THE House of Representatives on Monday endorsed for Senate approval the proposed new legislation enabling the Bureau of Immigration (BI) to embark on an aggressive plan to modernize its systems and professionalize its staff.
This, after the House—voting 287 affirmative and 0 negative—approved on third and final reading House Bill 8203, or the proposed BI Modernization Act, which was among the priority measures earlier adopted by the Legislative Executive Development Advisory Council (Ledac).
“This bill’s importance cannot be overstated, being one of the listed Ledac bills. It is two-pronged in that it will improve travel experience and at the same time tighten up our border security,” House Speaker Ferdinand Martin G. Romualdez said.
“This measure is also a long time coming, as it has been filed and re-filed for around 20 years. A lot of technologies have changed in that span of time and this bill ushers the BI into the digital age,” Romualdez said.
The bill authorizes the BI to retain in a trust fund “no more than P1.2 billion” of its annual income from fees, fines, and penalties.
The money would then be used to bankroll the BI’s information technology (IT) projects, among other modernization plans, and build up the capabilities of immigration officers.
The bill bumps up by two notches the salary grades assigned to junior immigration officers to allow the BI to attract qualified staff.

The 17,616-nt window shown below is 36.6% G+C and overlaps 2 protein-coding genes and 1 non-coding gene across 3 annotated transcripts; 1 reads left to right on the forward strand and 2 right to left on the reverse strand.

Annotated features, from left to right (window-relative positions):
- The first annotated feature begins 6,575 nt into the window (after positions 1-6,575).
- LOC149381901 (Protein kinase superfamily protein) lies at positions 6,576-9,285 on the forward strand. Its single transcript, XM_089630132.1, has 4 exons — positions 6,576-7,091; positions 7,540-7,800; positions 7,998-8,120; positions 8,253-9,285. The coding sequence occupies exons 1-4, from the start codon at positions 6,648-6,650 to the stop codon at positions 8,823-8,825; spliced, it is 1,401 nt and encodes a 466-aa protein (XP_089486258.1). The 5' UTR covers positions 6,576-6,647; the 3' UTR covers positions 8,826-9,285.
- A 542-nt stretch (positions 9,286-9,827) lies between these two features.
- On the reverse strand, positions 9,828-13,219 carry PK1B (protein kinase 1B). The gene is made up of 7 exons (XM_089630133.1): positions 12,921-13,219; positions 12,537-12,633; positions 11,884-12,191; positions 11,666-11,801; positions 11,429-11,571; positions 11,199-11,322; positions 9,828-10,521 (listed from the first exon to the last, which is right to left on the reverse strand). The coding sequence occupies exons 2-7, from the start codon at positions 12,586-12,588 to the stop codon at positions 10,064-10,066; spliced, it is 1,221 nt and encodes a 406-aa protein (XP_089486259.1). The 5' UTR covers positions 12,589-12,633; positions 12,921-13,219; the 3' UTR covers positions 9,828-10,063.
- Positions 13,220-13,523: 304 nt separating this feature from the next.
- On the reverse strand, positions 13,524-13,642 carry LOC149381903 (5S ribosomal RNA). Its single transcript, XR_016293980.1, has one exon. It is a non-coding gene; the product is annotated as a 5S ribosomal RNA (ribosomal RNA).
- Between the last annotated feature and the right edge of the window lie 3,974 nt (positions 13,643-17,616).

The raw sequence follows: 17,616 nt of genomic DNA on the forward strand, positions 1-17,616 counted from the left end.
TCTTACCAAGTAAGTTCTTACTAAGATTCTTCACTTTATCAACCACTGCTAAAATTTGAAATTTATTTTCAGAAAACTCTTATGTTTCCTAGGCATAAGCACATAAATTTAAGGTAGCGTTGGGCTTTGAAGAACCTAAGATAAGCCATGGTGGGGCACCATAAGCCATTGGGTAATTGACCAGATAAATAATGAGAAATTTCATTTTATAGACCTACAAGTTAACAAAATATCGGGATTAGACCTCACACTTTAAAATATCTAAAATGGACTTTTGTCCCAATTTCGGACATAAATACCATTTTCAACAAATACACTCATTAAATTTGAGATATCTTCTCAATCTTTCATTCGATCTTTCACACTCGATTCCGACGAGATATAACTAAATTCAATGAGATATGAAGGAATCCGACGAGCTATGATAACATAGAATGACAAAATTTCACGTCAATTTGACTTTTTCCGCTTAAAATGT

At present, due to low pay, 742 of the BI’s 2,795 authorized permanent positions remain unfilled, translating to a 26-percent vacancy rate.
Attached to the Department of Justice, the BI enforces the country’s immigration, citizenship, and alien admission and registration laws.
“We are counting on the full automation and digitization of the BI’s processes and services to reinforce border security and improve travel experience,” House Minority Leader Marcelino “Nonoy” Libanan, one of the bill’s principal authors, said.
Libanan served as BI Commissioner for three years during the Arroyo administration.
The reforms that Libanan introduced during his stint at the BI became the subject of an Asian Institute of Management (AIM) graduate program case study, entitled “Transforming the Bureau of Immigration.”
The study recognized Libanan’s innovations at the BI that “resulted in unprecedented revenue collection, enhancement of the country’s climate for investment and employment generation, improved service due to procedures simplification and systems computerization and capability enhancement and moral transformation of BI personnel.”
A person appointed to the position of immigration officer must meet the qualification standards set by the BI and approved by the Civil Service Commission (CSC) under the bill.
The BI is attached to the Department of Justice (DOJ) and implements local immigration, citizenship, and alien admission and registration laws.
In addition to international airports and seaports, the bill establishes border control checkpoints to be manned by immigration officers appointed as border control officers by the BI commissioner. The border control checkpoints shall be placed in specific areas.
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